In our quest for the "perfect cure" and "magic herb" that will make our health (and thus our lives) perfect we have lost sight of the most obvious cures of all ; for in your prayers and in your kitchen pantry are where you will find the most natural medicines of all and the basis for your good health. For so many "illnesses" that afflict us today are not really illnesses at all but results of years of misuse of the bodies that Allah has given us and years of not following the guidelines that Allah has given us on how to maintain our health - drink plenty of water, exercise and eat fresh, healthy whole foods in moderation. An obedient servant of Allah must do three things: Follow the advice given in the Hadiths and Koran on healthcare and spiritual maintenance, Use the natural cures that Allah has advised us to use in our ailments, and above all have faith and spiritual strength in the path of illness remaining constantly aware that no matter what we do to help ourselves that it is Allah that will heal us in the end. One part of being obedient servants is to do what Allah has recommended and advised us to do which includes taking care of our health in many ways. In numerous Hadiths we are taught the benefits of moderation to take care of our bodies and souls as well as other suggestions on what to eat, what to use to cure our ailments and much more. The second part of healing involves using the cures that Allah has blessed us with instead of seeking out exotic cures or "the easy cure"The third and most important part of our cure is prayer. In the medicine of the prophet 1/3rd of the book is devoted to prayers and invocations and ceremonies that the Prophet (SAW) used to perform when healing people without the use of any medications at all. He also recommended these prayers to others. However, there are so many health recommendations in the Koran and Hadiths that one could become overwhelmed trying to learn them all, so letís focus on the five "pillars"of health, which are air, water, food, sleep and faith. Air is an important part of our bodyís function. In fact some new weight loss programs advertised today are actually seeing results in people just by teaching them various breathing techniques! Did you also know that the average person does not really fully inhale or take deep breaths? Practices like zikr, silent mediation, and prayer which encourage regular and relaxed breathing (much like the ever-popular yoga in modern society) If you live in the inner city where there is very little air left, try to get out at least once a week to the suburbs or the country and take a walk or fill your yard and a home with plants that help clear the air. Or at least fill your home with as many plants as you can (see an upcoming issue for a list of plants that clear the air). The prophet himself (SAW) often walked to places (which is good for the lungs) and lived in a natural environment with plenty of fresh air. Water - the heavens were created of its vapors (Koran 21:30) - and yet we still do not have enough respect for this wonder-element. Our bodies need at least 8 glasses (8 oz) of water a day (some say you need the same amount in ounces as half your body weight ... so if you weigh 180 lb. then you need to drink 90 ounces a day which is about 11 8 oz. glasses.) and nursing or pregnant mothers need more. Water helps flush out toxins and fats from our bodies and it keeps our system functioning evenly so we remain energetic and balanced. Showers wash away dirts, sweat and other toxins that we donít need near our bodies and if done properly (scrub your body with a loufa or natural sea sponge) your body will also be invigorated and the skin will be ready for a new day of functioning. The prophet Mohammed (SAW) was very careful about what foods he ate and never improperly combined foods. He never ate eggs with milk or meat and milk, or dry and fresh food or even cooked and broiled foods, two hot foods or two cold foods together (speaking of the nature of food not the temperature), or fish and yogurt. He also did not drink anything while eating or after finishing his meal for at least 1/2 hour, otherwise the digestive system would be handicapped (This fact is now proven by many doctors in a number of recently researched books). The prophet also used to alternate between the various foods available in the area (it is also a proven fact that eating fresh foods, natural and in season, is the healthiest diet to man) and he did not fix his diet on any particular food for any amount of time (which is now thought to be the cause of many allergies we have developed, and "rotation diets" have now been "invented" to help us with these allergies!). Godís messenger also enjoyed the fresh seasonal fruits of the land (not imported varieties) and recommended eating them alone and not with a meal or water. Sleep is the fourth abused thing in our society. It is so look down upon that people brag about how little sleep they got the night before (and are still functioning). high power executives talk about how they only sleep 5 hours a day and power napping has become the hot new research topic in the executive circles. In fact, the word "nap" alone has almost become a naughty word. And people are starting to deprive their children of naps starting from age three! How much sleep do you need? Observe your attitude and function level (memory, clearness of thought, creativity, etc...) on days when you get four hours of sleep compared to a day when you get 8 hours. The prophet Mohammed(SAW) was known for retiring early (the age of electricity and lights burning all night has ruined our sleeping habits!) and waking early for Fajr prayer. If he was still tired after Fajr prayer he would nap a little more then and wake refreshed. I have never known a person that performed all of their prayers at the correct time daily and with love for Allah in their hearts and at the same time suffered from any type of stress. This is just another miracle of Allahís that something required from us is also so beneficial to our health. Another part of faith is realizing that no matter what you do only Allah has the cure. For in the Koran doesnít it say, "(26:80) If I will be ill, my Lord will give me health..." Allah also gives us many simple preventative things we can do to avoid illness. But if all this is too much to remember let me leave you with just one phrase to remember: In Surrah Al-Baqarah (2:195) all these urgings are summed up quite nicely in one statement...."And make not your own hands contribute to (your) destruction, but do good; for Allah loves those who do good.."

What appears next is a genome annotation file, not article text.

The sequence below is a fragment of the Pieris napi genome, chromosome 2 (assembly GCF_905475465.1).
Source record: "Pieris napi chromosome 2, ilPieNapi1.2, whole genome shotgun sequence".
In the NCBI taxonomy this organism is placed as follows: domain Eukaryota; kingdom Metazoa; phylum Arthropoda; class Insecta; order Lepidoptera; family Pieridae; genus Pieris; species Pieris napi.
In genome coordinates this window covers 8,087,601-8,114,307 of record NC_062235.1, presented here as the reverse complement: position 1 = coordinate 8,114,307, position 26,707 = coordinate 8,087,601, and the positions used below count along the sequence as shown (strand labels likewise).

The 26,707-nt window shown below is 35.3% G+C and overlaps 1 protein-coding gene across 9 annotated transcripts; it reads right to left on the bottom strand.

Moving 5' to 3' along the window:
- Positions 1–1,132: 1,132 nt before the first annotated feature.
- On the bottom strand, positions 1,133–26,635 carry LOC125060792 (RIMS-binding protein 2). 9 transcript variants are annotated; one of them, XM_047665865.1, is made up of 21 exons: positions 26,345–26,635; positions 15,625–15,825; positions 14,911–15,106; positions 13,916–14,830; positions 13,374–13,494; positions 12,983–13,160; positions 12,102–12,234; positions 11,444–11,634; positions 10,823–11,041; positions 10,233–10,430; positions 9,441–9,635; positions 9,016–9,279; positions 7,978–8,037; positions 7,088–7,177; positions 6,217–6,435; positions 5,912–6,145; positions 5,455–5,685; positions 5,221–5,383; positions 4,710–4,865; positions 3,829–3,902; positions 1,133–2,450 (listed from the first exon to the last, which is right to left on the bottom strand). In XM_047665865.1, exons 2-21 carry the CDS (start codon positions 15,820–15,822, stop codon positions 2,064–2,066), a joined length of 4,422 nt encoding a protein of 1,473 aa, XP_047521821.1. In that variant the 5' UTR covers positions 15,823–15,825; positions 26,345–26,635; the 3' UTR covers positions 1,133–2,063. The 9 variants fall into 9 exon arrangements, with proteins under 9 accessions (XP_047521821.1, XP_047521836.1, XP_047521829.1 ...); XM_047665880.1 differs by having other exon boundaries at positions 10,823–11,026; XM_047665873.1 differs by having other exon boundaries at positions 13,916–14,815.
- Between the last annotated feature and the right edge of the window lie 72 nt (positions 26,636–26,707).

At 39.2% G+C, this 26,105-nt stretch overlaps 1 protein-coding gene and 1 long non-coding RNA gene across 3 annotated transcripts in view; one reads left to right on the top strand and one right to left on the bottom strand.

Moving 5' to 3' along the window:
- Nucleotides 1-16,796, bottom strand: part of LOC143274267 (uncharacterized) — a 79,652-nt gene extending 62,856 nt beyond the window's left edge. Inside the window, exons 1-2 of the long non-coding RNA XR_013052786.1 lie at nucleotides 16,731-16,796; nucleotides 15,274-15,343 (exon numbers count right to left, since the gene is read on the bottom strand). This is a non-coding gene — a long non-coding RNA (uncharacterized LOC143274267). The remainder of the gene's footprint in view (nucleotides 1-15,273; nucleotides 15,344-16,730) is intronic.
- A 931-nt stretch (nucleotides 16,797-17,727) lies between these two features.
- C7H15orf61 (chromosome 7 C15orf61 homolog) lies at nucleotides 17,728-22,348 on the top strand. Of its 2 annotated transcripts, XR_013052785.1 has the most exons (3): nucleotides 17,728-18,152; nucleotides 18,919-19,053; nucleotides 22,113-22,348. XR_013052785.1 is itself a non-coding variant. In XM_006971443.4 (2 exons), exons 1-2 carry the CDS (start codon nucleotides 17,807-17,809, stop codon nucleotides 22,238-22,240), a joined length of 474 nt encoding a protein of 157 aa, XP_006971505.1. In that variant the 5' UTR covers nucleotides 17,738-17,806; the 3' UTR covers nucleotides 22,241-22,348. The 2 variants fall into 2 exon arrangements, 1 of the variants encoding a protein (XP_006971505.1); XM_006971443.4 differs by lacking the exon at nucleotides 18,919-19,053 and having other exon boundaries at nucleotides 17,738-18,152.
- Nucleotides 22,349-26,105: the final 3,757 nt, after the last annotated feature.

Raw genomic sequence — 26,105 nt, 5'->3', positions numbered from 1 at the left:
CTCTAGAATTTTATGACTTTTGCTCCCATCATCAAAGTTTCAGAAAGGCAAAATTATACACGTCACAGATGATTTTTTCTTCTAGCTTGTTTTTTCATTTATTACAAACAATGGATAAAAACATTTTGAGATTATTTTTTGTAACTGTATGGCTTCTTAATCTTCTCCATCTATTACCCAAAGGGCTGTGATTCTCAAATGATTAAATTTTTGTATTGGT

Hibiscus, Dates, Rosewater & the Miswak